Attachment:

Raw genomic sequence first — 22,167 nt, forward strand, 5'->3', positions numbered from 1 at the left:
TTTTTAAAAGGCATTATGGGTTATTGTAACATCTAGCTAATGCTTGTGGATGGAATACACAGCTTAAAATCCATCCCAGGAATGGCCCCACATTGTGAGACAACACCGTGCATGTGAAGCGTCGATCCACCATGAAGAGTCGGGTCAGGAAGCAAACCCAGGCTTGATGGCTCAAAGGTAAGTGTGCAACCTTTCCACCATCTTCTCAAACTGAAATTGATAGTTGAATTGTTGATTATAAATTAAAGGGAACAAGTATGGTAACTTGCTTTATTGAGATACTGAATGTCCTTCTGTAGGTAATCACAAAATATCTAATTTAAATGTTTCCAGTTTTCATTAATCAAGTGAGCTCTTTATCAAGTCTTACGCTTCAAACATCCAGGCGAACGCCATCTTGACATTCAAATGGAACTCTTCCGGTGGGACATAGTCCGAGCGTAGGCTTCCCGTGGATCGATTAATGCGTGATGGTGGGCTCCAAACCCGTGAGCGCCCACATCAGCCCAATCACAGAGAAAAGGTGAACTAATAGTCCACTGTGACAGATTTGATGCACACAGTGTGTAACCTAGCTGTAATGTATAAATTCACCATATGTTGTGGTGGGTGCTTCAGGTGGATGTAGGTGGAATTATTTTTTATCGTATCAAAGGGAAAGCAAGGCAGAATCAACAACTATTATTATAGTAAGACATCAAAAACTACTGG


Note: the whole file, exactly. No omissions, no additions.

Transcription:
Raw genomic sequence first — 22,167 nt, forward strand, 5'->3', positions numbered from 1 at the left:
TTTTTAAAAGGCATTATGGGTTATTGTAACATCTAGCTAATGCTTGTGGATGGAATACACAGCTTAAAATCCATCCCAGGAATGGCCCCACATTGTGAGACAACACCGTGCATGTGAAGCGTCGATCCACCATGAAGAGTCGGGTCAGGAAGCAAACCCAGGCTTGATGGCTCAAAGGTAAGTGTGCAACCTTTCCACCATCTTCTCAAACTGAAATTGATAGTTGAATTGTTGATTATAAATTAAAGGGAACAAGTATGGTAACTTGCTTTATTGAGATACTGAATGTCCTTCTGTAGGTAATCACAAAATATCTAATTTAAATGTTTCCAGTTTTCATTAATCAAGTGAGCTCTTTATCAAGTCTTACGCTTCAAACATCCAGGCGAACGCCATCTTGACATTCAAATGGAACTCTTCCGGTGGGACATAGTCCGAGCGTAGGCTTCCCGTGGATCGATTAATGCGTGATGGTGGGCTCCAAACCCGTGAGCGCCCACATCAGCCCAATCACAGAGAAAAGGTGAACTAATAGTCCACTGTGACAGATTTGATGCACACAGTGTGTAACCTAGCTGTAATGTATAAATTCACCATATGTTGTGGTGGGTGCTTCAGGTGGATGTAGGTGGAATTATTTTTTATCGTATCAAAGGGAAAGCAAGGCAGAATCAACAACTATTATTATAGTAAGACATCAAAAACTACTGG